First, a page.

Heidelberg’s Arch Bridge
This long, old and narrow town along the great river Neckar is a living museum in itself. I would walk aimlessly around exploring the town without minding where I’ll end up. This time I found myself in the town’s old bridge. They call it alte brücke, the old bridge, the most beautiful of all bridges in Germany!
The bridge and its surroundings presents a lovely post cardy scene. There’s something with old bridges that makes you feel good about things. With the picturesque backdrop of the hills on the one side and the alstadt and all its baroque houses on the other, the area continues to draw flocks of tourist like ants being drawn naturally to sugar. What did Goethe, Rizal, Victor Hugo and Twain felt when they crossed this wonderful bridge for the first time? I’m sure they felt good about it.
I read that it had been destroyed around 1689 and 1693. There was war between the protestant English and Spanish forces – yes, in Germany believe it or not and the bridge had been badly damaged during this period. Early records shows the bridge being mentioned as early as 11th century. How many reconstructions it had gone under? No one’s sure. An old illustration of the bridge shows it having a wooden roof. The gates on the end of the bridge had a very interesting Moorish form but none the less it was beautifully constructed and conserved. In Tayabas the Franciscans built an arch bridge not as long and wide but as spectacular and elegant. Considering that both were built on top of a river bed and unpredictable water current in a time building technology was not as advanced and efficient is testament to an incredible engineering feat.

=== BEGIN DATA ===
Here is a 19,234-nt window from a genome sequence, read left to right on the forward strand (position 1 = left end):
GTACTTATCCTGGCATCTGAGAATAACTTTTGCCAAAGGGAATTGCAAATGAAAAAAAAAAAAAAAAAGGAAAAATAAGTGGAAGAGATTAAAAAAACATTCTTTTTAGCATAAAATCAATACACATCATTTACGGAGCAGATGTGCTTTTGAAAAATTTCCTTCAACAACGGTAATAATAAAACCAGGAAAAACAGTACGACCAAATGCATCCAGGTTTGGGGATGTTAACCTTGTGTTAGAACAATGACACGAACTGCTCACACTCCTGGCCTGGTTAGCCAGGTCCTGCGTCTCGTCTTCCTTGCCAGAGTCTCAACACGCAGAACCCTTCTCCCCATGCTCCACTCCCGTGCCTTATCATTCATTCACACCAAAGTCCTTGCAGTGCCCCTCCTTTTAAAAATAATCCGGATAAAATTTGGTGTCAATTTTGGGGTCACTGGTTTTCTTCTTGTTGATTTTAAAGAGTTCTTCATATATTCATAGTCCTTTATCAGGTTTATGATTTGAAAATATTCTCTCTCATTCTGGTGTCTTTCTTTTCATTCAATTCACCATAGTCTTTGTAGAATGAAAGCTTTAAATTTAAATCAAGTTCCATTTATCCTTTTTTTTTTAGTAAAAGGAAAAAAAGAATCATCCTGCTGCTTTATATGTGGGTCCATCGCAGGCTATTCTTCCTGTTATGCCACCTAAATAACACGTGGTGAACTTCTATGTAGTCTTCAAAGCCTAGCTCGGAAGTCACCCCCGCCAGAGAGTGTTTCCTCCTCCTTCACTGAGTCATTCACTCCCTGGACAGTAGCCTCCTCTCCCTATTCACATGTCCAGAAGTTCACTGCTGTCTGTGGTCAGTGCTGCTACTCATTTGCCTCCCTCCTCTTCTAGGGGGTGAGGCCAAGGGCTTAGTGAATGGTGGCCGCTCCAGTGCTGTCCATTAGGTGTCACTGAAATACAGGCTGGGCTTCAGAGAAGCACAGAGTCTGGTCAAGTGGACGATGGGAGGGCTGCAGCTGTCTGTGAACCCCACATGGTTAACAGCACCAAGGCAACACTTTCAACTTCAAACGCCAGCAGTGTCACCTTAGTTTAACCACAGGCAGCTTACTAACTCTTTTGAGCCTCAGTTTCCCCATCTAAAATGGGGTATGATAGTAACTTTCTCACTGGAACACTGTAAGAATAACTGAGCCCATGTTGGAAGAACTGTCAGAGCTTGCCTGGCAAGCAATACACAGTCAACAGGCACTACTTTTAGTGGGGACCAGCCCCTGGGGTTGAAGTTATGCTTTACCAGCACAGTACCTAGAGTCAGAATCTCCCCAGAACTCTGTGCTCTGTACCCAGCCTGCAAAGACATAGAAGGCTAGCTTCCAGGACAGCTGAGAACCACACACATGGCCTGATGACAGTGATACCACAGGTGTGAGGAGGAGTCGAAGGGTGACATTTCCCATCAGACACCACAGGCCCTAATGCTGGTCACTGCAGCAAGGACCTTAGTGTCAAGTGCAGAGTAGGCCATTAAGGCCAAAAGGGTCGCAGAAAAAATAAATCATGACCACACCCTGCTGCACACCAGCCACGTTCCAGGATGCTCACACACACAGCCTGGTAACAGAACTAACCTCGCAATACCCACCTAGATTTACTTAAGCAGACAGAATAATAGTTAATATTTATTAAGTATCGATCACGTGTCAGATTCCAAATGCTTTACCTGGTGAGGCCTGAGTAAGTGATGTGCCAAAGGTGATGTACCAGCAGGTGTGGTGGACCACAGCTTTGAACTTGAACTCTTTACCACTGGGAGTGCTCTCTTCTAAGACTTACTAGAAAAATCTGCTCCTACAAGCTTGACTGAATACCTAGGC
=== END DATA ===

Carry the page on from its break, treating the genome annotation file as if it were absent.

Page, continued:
There are several extant examples of these bridges in our land. We definitely have more to gain preserving what remains of our heritage structures. They are monuments to what had been achieved in the past. Unfortunately, many of these structures are presented by educators as mere remnants of oppression and of the colonial phase. I’ve heard these silly arguments in my life and consider such as ignorant and empty opinions. Such assessment only serve to diminish our peoples interest in Filipino history.
I have not heard of an Egyptian complain about the pyramids because it was built by brutal labor but I know the Talibans did dynamited to pieces the world heritage giant standing Buddha’s of Bamiyan. Their rational is as mad as those that declare Spanish era structures historically useless and irrelevant.
Our actions towards heritage conservation define the level of our historical understanding and appreciation. Right now, we’re lagging behind in heritage conservation. Even communist Vietnam is doing better than us with their drive to preserve the colonial buildings left behind by the French. Those who do well as a country are those who protects their historical structures and continuously promote history, culture and arts. While those who thrash theirs are clearly headed down.